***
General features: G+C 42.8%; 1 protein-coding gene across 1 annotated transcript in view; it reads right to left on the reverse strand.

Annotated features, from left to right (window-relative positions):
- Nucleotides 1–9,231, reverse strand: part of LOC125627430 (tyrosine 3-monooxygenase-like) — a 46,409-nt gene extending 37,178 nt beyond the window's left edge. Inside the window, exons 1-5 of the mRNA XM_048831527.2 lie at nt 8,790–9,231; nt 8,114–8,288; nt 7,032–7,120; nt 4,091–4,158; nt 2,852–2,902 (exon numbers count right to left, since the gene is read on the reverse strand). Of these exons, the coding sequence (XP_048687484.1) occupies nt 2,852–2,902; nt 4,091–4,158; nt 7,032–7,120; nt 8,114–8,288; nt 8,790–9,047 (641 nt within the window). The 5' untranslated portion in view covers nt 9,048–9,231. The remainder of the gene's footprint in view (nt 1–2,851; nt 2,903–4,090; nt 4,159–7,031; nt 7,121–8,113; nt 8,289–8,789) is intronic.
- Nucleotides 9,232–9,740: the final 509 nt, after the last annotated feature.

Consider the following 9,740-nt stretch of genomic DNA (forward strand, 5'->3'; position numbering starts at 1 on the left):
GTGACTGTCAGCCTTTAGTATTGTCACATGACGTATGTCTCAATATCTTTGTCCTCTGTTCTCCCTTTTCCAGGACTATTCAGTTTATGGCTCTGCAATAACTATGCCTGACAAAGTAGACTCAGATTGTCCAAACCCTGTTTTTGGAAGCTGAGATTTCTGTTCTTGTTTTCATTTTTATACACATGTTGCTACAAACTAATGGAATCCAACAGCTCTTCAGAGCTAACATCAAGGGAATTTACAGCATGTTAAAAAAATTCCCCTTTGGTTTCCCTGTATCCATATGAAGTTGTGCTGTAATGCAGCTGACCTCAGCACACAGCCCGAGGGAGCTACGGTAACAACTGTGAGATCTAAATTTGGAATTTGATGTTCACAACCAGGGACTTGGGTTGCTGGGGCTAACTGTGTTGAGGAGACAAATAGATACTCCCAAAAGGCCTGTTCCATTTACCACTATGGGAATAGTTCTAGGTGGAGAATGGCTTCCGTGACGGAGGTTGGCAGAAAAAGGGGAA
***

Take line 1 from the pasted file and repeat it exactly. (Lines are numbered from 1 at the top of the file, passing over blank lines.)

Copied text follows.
General features: G+C 42.8%; 1 protein-coding gene across 1 annotated transcript in view; it reads right to left on the reverse strand.